Highland Road Park Observatory

THE TRANSIT OF MERCURY☿

Monday, 9 May from 6:00 am to 2:00 pm
First one in ten years!
No admission fee. For all ages.

A “transit” is the phenomenon of viewing a smaller body crossing in front of a larger one. On 9 May, for the first time in ten years, the disk of Mercury☿ will traverse the disk of the Sun☉.

A Transit of Mercury☿ is not visible to the unaided eye. At least 30x magnification is needed to easily see the phenomenon. Several telescopes (at least six) will be in operation on HRPO grounds.

HRPO will be open for the duration of the event. The Sun☉ will actually be rising here in Baton Rouge as the transit gets started!

CAUTION:
Viewing a Transit across the Sun☉ can be dangerous for one’s eyesight if not performed correctly. The BRAS Forum thread lists a number of safe ways to view the transit (and actually, to view the Sun☉ in general). Do not use sunglasses, do not attempt to use your hand to cover a portion of the Sun☉, and do not attempt to “glance quickly” in the direction of the Sun☉. At any rate, a Transit of Mercury☿ is not visible to the unaided eye.

If a first-timer is in any doubt whether he will be performing the viewing safely, viewing of the Transit should be attempted only with someone with previous solar viewing experience.

Solar viewing glasses

SOLAR GLASSES
Solar glasses, like the ones in use in the photo above, are for sale at this time from the HRPO at $2.00 per pair. If an adult patron requests by phone only (768-9948), we can hold one or two pairs of glasses for up to twenty-four hours. Keep in mind, the glasses will assist in seeing the actual size of the Sun in the sky, to compare with what is seen in a telescope. The glasses will not show the disk of Mercury, which is too small to see without magnification. Do not use the glasses with any magnification device.

RECOMMENDED PRE-TRANSIT PROGRAMMING

Science Academy: Mercury☿…Saturday 16 April, 10:00 am to 12:00 pm
The swiftest planet is also the hardest to spot in the sky. Why? Cadets will investigate the origin of Mercury’s☿ largest features and how they were named. Cadets will also learn how to safely view the Transit of Mercury☿. (This program is for eight- to twelve-year-olds. The fee is five dollars per in-parish child and six dollars per out-of-parish child. Limit sixteen.)

Mercury☿ Viewing…Saturday 16 April, 6:00 pm to 7:30 pm and Saturday 23 April, 5:45 pm to 7:15 pm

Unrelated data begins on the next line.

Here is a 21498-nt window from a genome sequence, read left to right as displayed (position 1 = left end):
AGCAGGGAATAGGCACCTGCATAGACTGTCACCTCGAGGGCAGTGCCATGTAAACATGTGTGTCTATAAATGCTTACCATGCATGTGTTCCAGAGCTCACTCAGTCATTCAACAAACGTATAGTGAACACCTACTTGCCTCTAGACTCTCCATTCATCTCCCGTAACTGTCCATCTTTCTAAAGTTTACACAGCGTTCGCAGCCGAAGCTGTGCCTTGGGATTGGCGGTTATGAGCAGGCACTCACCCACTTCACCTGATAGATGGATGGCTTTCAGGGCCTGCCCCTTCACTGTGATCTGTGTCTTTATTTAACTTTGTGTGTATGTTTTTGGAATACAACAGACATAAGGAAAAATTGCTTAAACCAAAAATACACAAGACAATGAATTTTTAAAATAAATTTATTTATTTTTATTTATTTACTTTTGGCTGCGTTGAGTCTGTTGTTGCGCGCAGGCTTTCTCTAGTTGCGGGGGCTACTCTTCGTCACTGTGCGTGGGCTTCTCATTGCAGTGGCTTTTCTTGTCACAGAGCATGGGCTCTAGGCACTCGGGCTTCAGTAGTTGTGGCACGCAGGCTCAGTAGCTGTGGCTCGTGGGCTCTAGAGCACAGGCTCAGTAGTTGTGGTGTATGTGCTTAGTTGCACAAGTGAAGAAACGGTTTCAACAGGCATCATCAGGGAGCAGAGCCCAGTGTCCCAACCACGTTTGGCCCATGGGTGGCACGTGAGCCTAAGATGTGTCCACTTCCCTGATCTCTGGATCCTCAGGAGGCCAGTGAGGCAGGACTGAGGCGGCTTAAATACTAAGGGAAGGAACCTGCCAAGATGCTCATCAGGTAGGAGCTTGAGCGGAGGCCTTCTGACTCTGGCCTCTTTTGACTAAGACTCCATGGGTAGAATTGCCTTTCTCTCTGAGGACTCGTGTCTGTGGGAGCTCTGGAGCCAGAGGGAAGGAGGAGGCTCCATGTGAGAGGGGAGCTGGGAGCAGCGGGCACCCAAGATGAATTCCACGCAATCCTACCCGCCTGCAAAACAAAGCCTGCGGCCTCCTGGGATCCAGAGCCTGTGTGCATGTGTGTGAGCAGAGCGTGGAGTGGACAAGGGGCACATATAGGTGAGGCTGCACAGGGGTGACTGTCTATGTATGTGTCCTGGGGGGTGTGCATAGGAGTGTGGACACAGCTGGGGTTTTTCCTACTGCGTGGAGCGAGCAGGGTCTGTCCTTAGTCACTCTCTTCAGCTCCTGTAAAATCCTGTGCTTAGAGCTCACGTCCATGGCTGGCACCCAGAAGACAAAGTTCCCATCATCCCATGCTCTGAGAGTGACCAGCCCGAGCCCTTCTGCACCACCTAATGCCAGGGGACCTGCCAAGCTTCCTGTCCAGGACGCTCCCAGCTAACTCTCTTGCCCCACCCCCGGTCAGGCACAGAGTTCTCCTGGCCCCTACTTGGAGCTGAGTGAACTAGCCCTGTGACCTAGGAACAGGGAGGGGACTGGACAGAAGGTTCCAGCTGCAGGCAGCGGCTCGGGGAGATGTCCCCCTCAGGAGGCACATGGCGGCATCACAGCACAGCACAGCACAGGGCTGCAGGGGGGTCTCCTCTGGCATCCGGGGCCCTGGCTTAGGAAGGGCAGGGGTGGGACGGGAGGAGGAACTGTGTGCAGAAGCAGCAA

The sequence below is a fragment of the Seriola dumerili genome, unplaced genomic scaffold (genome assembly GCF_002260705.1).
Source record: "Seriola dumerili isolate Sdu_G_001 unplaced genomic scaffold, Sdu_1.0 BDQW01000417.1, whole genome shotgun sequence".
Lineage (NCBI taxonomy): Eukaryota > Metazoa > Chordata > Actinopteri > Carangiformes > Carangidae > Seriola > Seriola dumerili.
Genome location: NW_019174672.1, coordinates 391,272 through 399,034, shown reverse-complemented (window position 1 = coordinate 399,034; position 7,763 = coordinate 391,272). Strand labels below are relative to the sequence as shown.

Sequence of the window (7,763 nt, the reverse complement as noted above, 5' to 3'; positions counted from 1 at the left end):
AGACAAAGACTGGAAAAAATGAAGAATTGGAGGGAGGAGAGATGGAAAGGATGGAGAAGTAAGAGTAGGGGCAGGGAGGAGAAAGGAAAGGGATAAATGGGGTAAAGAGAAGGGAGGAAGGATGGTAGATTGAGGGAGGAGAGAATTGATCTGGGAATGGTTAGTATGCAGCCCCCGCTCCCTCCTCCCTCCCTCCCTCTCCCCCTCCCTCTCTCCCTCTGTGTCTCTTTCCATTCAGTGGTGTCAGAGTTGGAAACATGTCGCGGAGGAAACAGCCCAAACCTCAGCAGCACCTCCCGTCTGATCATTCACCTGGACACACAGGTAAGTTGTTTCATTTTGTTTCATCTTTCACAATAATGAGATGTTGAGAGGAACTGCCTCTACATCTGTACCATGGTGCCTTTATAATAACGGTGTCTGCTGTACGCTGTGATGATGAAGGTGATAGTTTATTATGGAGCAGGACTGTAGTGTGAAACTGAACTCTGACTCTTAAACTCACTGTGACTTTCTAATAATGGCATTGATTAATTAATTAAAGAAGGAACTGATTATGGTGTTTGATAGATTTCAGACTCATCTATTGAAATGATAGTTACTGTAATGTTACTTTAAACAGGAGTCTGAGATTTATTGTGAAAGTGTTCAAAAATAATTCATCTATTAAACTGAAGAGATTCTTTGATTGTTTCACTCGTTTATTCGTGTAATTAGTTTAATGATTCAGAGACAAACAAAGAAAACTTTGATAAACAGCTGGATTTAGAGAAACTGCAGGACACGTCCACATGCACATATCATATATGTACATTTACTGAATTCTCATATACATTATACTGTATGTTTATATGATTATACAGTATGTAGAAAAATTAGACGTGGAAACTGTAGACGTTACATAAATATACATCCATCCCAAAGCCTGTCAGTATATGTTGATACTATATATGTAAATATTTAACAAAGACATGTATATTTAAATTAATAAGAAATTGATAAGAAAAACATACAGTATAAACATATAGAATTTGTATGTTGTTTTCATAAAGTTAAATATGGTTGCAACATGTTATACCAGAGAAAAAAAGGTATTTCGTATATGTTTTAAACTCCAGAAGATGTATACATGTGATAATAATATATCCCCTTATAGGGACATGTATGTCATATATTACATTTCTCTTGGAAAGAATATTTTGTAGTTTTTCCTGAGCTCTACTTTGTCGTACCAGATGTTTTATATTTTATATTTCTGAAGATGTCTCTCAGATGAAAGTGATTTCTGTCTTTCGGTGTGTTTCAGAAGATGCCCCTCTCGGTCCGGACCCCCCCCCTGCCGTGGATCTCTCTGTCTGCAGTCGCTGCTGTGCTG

The little and elusive scorching-and-freezing planet is in crescent phase in the constellation Aries♈ during these two early evening sessions dedicated to spotting it! A non-transit view of the planet can assist a comprehension of how diminutive an amount of sky it occupies. (There is no admission fee.)

Friday Night Lecture Series: Transits…Friday 29 April, 7:30 pm to 8:30 pm
The beauty of a transit is unlike any other celestial phenomenon. Come discover the history of these events, how to safely view one and what to expect for the upcoming Transit of Mercury☿! (The program is meant for high schoolers and adults. There is no admission fee.)

2012 Transit of Venus

The 2012 Transit of Venus attracted one of the largest crowds in HRPO history.

2012 Transit of Venus
2012 Transit of Venus
2012 Transit of Venus
2012 Transit of Venus
2012 Transit of Venus

FREQUENTLY ASKED QUESTIONS

HOW RARE IS A TRANSIT OF MERCURY☿?
Transits of Mercury occur approximately twelve to fourteen times per century. Since some Transits occur when a person’s hometown in experiencing night, and some others while it is cloudy, a typical human being may have two to four opportunities to see a Transit of Mercury☿ live.

IS LOOKING AT THE SUN☉ DANGEROUS?
Yes, if done incorrectly. One must (1) use a projection device, (2) use a nighttime telescope with a solar filter or (3) use a solar telescope.

WILL THE TRANSIT OF MERCURY☿ BE VISIBLE UNAIDED-EYE?
No. At least 30x magnification will be needed.

WILL THE BATON ROUGE AREA SEE THE ENTIRE TRANSIT?
Most people in the Baton Rouge area will not see the entire Transit since the event will begin when the Sun☉ is at the Baton Rouge horizon. A Baton Rougean will have to wait 15 to 75 minutes after the Transit begins to see the Sun☉ (depending on his personal eastern horizon).

WHAT WILL HRPO PERSONNEL HELP PATRONS SEE?
HRPO personnel will be using one factory-made projection device…
*SunSpotter
…four nighttime telescopes with solar filters, three of which are…
*6" Orion Dobsonian
*8" Orion Dobsonian
*10" Orion Dobsonian
…and two solar telescopes, one of which is…
*90mm Coronado Solar Max II
Additionally, inside the main building will be a live feed from the Solar Dynamics Observatory.

WHAT ELSE WILL OCCUR AT HRPO DURING THIS TIME?
Personnel will provide special sketching forms (similar to the extra credit forms for students) so each patron can have a scientific keepsake. There will also be three tours of the facility given (8:00 am, 10:00 am and 12:00 pm). Information about the upcoming International Astronomy Day will also be available.

CAN PATRONS PURCHASE RAFFLE TICKETS FOR THE 8" ORION DOBSONIAN TELESCOPE DURING THIS EVENT?
Yes—in fact personnel encourage anyone who wants a ticket to get one as soon as possible. By law, HRPO only has a certain number of tickets to sell and a record has been set for number of tickets sold this far before IAD.

RESOURCES
Baton Rouge Astronomical Society: Estimated Times for Baton Rouge
Scientific Visualization Studio: Simulation of 2016 Mercury☿ Transit
Sky & Telescope Magazine: “Get Ready for May 9th’s Transit of Mercury☿”
U.S. Naval Observatory: 2016 Mercury☿ Transit Map
University of Barcelona: FAQs about Transits
Phys.Org: “Rare Transit of Mercury☿ to Take Place on 9 May”
European Space Agency: Mercury☿ Transit
EclipseWise: 2016 Transit of Mercury☿
NASA Press Release: “Coverage of May 9 Mercury☿ Transit of the Sun☉”

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Updated by Frederick J. Barnett on Wednesday, May 4, 2016, 09:17 AM.